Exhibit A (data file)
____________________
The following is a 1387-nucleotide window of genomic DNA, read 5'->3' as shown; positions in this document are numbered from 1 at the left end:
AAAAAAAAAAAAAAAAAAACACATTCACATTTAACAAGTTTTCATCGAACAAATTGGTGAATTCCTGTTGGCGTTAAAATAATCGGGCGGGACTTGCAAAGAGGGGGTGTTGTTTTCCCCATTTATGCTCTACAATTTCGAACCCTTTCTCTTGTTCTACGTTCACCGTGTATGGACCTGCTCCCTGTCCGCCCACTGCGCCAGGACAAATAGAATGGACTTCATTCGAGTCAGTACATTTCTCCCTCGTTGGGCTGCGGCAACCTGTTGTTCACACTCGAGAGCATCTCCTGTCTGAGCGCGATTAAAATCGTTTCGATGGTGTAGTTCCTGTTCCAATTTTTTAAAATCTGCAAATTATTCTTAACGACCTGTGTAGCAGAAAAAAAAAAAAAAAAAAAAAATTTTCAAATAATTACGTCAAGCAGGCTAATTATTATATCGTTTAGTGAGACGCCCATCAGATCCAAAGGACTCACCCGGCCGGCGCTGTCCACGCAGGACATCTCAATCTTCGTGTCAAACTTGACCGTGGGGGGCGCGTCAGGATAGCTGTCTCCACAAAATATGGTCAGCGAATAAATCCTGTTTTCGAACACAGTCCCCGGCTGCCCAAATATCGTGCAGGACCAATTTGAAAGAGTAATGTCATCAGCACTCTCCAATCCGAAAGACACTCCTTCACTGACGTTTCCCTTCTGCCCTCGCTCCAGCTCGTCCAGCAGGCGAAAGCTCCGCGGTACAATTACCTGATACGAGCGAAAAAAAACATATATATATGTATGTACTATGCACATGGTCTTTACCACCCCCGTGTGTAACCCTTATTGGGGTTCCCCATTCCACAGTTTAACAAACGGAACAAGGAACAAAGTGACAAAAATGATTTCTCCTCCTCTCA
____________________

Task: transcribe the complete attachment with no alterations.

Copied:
The following is a 1387-nucleotide window of genomic DNA, read 5'->3' as shown; positions in this document are numbered from 1 at the left end:
AAAAAAAAAAAAAAAAAAACACATTCACATTTAACAAGTTTTCATCGAACAAATTGGTGAATTCCTGTTGGCGTTAAAATAATCGGGCGGGACTTGCAAAGAGGGGGTGTTGTTTTCCCCATTTATGCTCTACAATTTCGAACCCTTTCTCTTGTTCTACGTTCACCGTGTATGGACCTGCTCCCTGTCCGCCCACTGCGCCAGGACAAATAGAATGGACTTCATTCGAGTCAGTACATTTCTCCCTCGTTGGGCTGCGGCAACCTGTTGTTCACACTCGAGAGCATCTCCTGTCTGAGCGCGATTAAAATCGTTTCGATGGTGTAGTTCCTGTTCCAATTTTTTAAAATCTGCAAATTATTCTTAACGACCTGTGTAGCAGAAAAAAAAAAAAAAAAAAAAAATTTTCAAATAATTACGTCAAGCAGGCTAATTATTATATCGTTTAGTGAGACGCCCATCAGATCCAAAGGACTCACCCGGCCGGCGCTGTCCACGCAGGACATCTCAATCTTCGTGTCAAACTTGACCGTGGGGGGCGCGTCAGGATAGCTGTCTCCACAAAATATGGTCAGCGAATAAATCCTGTTTTCGAACACAGTCCCCGGCTGCCCAAATATCGTGCAGGACCAATTTGAAAGAGTAATGTCATCAGCACTCTCCAATCCGAAAGACACTCCTTCACTGACGTTTCCCTTCTGCCCTCGCTCCAGCTCGTCCAGCAGGCGAAAGCTCCGCGGTACAATTACCTGATACGAGCGAAAAAAAACATATATATATGTATGTACTATGCACATGGTCTTTACCACCCCCGTGTGTAACCCTTATTGGGGTTCCCCATTCCACAGTTTAACAAACGGAACAAGGAACAAAGTGACAAAAATGATTTCTCCTCCTCTCA